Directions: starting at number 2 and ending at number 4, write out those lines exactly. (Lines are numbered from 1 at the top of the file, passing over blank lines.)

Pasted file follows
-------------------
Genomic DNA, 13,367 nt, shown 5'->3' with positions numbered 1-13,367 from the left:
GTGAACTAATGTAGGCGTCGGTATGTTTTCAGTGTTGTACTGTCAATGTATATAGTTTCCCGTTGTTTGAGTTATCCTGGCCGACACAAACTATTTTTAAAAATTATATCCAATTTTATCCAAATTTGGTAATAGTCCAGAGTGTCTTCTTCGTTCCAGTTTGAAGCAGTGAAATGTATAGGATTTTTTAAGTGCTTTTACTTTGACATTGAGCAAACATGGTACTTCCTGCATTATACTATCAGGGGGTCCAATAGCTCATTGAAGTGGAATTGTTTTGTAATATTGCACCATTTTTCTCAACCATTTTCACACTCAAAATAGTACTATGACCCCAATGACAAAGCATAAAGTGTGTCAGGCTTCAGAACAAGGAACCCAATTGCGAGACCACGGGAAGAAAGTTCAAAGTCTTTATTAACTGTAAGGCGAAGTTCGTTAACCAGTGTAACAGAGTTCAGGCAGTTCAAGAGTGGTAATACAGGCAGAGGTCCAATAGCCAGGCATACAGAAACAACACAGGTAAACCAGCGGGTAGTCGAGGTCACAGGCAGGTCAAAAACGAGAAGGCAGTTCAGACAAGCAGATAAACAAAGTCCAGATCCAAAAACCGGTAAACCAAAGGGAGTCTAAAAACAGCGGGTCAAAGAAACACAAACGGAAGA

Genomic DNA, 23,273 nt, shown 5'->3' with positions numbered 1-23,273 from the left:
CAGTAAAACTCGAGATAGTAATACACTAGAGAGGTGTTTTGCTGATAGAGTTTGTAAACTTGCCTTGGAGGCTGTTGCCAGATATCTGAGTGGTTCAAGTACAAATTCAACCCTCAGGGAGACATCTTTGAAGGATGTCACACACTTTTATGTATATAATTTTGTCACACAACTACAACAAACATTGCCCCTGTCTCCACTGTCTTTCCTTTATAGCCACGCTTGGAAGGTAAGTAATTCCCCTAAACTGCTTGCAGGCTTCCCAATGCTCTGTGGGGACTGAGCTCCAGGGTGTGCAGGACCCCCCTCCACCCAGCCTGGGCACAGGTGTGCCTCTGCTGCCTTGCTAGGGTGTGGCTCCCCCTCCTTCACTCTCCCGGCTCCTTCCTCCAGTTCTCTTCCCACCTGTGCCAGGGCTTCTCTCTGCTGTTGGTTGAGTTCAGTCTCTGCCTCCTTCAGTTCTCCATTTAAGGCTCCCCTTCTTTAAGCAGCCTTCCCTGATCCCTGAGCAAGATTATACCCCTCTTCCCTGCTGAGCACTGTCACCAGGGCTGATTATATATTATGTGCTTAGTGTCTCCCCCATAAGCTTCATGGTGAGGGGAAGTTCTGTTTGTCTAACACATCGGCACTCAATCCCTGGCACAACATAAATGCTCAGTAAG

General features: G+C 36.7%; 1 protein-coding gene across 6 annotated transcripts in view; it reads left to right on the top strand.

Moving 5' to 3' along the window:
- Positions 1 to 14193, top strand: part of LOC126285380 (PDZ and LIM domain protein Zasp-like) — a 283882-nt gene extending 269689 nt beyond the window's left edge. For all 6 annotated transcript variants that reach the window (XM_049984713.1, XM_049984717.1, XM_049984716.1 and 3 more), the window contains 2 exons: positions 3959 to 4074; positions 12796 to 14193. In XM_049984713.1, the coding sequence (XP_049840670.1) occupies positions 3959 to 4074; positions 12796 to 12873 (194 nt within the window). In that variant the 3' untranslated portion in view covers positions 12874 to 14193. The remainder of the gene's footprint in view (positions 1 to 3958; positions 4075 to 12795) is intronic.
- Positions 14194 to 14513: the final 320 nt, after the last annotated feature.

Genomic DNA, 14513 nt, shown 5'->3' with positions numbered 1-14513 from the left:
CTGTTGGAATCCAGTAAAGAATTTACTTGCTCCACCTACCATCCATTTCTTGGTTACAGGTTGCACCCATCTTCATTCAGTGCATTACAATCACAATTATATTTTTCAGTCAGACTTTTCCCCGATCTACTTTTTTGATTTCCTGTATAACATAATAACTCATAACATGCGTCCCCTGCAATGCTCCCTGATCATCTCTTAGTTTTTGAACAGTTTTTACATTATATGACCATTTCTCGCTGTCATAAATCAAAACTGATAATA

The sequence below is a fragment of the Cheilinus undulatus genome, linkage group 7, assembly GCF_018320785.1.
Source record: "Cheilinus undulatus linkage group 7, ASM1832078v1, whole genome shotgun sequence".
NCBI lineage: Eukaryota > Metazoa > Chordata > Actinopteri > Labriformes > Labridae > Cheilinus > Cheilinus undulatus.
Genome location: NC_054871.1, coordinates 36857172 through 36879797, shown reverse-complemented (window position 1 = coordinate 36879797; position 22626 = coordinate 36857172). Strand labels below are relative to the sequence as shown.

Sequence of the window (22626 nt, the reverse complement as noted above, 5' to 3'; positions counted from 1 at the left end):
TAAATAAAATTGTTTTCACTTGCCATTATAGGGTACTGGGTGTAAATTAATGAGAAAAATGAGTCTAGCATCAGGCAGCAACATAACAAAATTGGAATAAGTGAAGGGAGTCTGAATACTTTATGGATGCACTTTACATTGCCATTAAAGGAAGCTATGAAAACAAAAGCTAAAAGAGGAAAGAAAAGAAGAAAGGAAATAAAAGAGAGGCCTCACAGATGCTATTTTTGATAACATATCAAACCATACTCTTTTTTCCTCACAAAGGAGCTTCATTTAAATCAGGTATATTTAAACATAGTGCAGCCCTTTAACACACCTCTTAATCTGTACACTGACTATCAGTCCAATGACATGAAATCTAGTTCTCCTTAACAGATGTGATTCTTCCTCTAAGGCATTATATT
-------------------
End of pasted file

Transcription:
GTGAACTAATGTAGGCGTCGGTATGTTTTCAGTGTTGTACTGTCAATGTATATAGTTTCCCGTTGTTTGAGTTATCCTGGCCGACACAAACTATTTTTAAAAATTATATCCAATTTTATCCAAATTTGGTAATAGTCCAGAGTGTCTTCTTCGTTCCAGTTTGAAGCAGTGAAATGTATAGGATTTTTTAAGTGCTTTTACTTTGACATTGAGCAAACATGGTACTTCCTGCATTATACTATCAGGGGGTCCAATAGCTCATTGAAGTGGAATTGTTTTGTAATATTGCACCATTTTTCTCAACCATTTTCACACTCAAAATAGTACTATGACCCCAATGACAAAGCATAAAGTGTGTCAGGCTTCAGAACAAGGAACCCAATTGCGAGACCACGGGAAGAAAGTTCAAAGTCTTTATTAACTGTAAGGCGAAGTTCGTTAACCAGTGTAACAGAGTTCAGGCAGTTCAAGAGTGGTAATACAGGCAGAGGTCCAATAGCCAGGCATACAGAAACAACACAGGTAAACCAGCGGGTAGTCGAGGTCACAGGCAGGTCAAAAACGAGAAGGCAGTTCAGACAAGCAGATAAACAAAGTCCAGATCCAAAAACCGGTAAACCAAAGGGAGTCTAAAAACAGCGGGTCAAAGAAACACAAACGGAAGA

Genomic DNA, 23,273 nt, shown 5'->3' with positions numbered 1-23,273 from the left:
CAGTAAAACTCGAGATAGTAATACACTAGAGAGGTGTTTTGCTGATAGAGTTTGTAAACTTGCCTTGGAGGCTGTTGCCAGATATCTGAGTGGTTCAAGTACAAATTCAACCCTCAGGGAGACATCTTTGAAGGATGTCACACACTTTTATGTATATAATTTTGTCACACAACTACAACAAACATTGCCCCTGTCTCCACTGTCTTTCCTTTATAGCCACGCTTGGAAGGTAAGTAATTCCCCTAAACTGCTTGCAGGCTTCCCAATGCTCTGTGGGGACTGAGCTCCAGGGTGTGCAGGACCCCCCTCCACCCAGCCTGGGCACAGGTGTGCCTCTGCTGCCTTGCTAGGGTGTGGCTCCCCCTCCTTCACTCTCCCGGCTCCTTCCTCCAGTTCTCTTCCCACCTGTGCCAGGGCTTCTCTCTGCTGTTGGTTGAGTTCAGTCTCTGCCTCCTTCAGTTCTCCATTTAAGGCTCCCCTTCTTTAAGCAGCCTTCCCTGATCCCTGAGCAAGATTATACCCCTCTTCCCTGCTGAGCACTGTCACCAGGGCTGATTATATATTATGTGCTTAGTGTCTCCCCCATAAGCTTCATGGTGAGGGGAAGTTCTGTTTGTCTAACACATCGGCACTCAATCCCTGGCACAACATAAATGCTCAGTAAG